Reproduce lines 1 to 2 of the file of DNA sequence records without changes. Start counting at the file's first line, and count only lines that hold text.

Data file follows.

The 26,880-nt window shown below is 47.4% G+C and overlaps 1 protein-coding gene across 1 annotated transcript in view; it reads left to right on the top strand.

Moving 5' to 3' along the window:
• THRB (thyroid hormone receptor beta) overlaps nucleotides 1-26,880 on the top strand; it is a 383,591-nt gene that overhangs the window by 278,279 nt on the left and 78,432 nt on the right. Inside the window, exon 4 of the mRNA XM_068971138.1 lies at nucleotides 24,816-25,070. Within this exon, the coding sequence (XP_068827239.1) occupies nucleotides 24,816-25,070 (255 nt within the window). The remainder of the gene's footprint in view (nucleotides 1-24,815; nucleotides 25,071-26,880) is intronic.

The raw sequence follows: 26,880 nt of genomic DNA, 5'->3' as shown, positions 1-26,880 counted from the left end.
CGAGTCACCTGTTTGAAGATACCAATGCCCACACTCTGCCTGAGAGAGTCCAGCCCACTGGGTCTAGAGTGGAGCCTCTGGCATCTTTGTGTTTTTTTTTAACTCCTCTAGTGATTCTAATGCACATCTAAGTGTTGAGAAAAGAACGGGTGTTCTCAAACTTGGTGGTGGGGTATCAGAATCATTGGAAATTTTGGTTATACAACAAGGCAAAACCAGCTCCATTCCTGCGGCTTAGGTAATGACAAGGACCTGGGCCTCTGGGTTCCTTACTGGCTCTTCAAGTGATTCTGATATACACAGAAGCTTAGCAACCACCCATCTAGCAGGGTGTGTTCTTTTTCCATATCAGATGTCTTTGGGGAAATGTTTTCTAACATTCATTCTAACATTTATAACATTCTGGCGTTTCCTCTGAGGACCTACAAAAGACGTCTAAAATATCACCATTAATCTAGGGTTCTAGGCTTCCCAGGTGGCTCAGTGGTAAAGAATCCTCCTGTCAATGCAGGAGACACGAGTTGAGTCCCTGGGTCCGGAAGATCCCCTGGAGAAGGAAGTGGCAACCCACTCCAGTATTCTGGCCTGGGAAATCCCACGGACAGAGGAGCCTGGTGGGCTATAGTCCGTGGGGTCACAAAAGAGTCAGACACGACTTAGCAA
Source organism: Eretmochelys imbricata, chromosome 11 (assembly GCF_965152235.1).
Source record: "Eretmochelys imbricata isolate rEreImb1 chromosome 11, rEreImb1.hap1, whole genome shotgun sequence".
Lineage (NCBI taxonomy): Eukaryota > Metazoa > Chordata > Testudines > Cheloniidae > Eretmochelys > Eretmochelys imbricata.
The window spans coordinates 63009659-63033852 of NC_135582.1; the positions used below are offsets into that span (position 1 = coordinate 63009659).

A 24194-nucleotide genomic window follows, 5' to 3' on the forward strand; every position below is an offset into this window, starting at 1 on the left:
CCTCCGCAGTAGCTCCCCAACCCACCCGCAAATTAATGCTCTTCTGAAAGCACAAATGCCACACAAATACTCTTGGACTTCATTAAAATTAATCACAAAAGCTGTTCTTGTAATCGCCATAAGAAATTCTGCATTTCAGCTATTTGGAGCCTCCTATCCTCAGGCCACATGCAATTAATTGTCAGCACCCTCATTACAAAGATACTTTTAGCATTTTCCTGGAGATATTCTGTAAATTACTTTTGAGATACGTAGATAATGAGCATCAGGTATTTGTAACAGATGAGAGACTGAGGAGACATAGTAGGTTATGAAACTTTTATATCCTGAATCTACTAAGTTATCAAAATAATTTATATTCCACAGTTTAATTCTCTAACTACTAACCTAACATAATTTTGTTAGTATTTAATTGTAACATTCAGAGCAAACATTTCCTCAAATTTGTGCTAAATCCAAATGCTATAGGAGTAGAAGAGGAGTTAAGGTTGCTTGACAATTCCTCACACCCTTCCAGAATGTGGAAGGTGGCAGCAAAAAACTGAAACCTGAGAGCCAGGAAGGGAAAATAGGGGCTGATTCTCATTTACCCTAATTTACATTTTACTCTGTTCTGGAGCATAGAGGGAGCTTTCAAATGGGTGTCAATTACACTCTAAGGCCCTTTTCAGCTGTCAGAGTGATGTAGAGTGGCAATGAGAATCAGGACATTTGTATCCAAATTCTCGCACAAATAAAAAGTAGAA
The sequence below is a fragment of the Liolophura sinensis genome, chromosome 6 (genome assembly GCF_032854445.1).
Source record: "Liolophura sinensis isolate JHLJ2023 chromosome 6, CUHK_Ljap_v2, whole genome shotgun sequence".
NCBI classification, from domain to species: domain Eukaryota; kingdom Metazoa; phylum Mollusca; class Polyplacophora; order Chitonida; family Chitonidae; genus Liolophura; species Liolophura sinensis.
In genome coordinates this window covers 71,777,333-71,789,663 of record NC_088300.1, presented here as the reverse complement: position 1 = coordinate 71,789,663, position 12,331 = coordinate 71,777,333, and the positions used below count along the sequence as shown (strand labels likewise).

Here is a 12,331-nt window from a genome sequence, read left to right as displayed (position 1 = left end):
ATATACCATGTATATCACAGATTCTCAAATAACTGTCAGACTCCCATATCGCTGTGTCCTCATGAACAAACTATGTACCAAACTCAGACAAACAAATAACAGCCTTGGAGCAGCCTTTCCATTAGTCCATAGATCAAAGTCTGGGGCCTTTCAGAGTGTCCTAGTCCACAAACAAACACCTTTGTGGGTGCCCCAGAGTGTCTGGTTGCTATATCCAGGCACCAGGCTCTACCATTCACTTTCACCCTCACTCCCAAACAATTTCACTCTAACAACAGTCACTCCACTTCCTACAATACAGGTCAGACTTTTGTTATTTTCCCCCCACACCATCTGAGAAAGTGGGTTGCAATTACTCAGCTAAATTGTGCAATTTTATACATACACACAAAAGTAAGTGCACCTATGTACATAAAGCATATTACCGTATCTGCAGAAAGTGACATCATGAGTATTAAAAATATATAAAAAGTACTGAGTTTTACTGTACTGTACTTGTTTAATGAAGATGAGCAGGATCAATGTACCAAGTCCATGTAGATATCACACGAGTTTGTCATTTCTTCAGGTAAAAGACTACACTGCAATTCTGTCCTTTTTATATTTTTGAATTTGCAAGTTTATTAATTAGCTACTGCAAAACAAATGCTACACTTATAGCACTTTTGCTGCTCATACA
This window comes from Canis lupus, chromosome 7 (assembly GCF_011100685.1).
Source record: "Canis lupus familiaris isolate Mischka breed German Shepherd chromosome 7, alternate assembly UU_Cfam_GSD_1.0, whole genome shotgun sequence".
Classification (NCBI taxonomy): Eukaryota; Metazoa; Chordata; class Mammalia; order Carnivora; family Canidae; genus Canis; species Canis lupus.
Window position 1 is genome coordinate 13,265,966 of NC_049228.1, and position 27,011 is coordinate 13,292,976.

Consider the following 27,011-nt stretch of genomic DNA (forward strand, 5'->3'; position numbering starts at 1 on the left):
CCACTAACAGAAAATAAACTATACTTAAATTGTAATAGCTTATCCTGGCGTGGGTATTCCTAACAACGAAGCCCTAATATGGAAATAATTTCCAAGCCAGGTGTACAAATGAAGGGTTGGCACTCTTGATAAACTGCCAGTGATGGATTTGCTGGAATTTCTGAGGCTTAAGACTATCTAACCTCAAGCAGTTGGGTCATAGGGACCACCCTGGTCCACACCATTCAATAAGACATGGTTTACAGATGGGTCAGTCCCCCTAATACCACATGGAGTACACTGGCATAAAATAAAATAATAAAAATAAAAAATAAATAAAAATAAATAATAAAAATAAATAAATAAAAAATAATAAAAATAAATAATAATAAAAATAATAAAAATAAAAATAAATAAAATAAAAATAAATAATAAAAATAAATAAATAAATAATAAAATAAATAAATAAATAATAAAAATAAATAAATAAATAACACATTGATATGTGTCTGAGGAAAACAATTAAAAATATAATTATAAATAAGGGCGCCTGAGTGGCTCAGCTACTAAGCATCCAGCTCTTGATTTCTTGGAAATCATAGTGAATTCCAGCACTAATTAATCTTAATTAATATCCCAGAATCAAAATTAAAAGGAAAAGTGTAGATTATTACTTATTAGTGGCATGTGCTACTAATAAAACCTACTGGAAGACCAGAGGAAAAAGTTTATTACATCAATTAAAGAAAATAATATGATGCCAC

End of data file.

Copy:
The 26,880-nt window shown below is 47.4% G+C and overlaps 1 protein-coding gene across 1 annotated transcript in view; it reads left to right on the top strand.

Moving 5' to 3' along the window: